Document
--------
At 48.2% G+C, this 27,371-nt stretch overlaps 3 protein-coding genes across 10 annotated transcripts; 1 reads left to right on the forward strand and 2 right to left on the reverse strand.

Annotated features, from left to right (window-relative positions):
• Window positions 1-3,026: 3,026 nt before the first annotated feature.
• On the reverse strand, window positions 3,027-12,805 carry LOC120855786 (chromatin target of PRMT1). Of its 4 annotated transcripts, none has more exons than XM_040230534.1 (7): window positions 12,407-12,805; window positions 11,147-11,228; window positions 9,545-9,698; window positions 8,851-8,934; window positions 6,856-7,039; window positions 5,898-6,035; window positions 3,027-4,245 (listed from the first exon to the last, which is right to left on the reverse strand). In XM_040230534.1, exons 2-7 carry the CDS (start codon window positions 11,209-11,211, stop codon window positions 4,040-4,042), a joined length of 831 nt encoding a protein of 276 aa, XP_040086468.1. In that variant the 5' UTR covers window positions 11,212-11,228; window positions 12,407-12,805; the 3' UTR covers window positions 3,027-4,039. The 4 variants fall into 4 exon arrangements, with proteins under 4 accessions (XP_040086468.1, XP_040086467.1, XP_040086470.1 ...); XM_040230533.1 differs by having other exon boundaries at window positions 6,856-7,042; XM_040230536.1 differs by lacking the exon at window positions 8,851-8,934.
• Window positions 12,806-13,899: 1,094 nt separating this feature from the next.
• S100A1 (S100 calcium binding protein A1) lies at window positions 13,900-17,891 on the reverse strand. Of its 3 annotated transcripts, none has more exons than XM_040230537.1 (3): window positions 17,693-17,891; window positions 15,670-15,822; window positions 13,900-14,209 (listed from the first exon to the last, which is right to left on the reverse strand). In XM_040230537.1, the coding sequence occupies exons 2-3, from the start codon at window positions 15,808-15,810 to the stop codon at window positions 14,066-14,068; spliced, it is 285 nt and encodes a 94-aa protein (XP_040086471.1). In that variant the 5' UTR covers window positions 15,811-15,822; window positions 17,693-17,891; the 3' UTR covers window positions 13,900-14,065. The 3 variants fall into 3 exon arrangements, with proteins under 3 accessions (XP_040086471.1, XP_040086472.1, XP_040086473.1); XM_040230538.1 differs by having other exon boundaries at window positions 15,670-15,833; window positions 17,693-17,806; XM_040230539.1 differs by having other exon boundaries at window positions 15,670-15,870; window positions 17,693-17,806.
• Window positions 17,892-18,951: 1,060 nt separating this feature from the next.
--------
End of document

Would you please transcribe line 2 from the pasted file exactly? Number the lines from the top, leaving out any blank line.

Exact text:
Annotated features, from left to right (window-relative positions):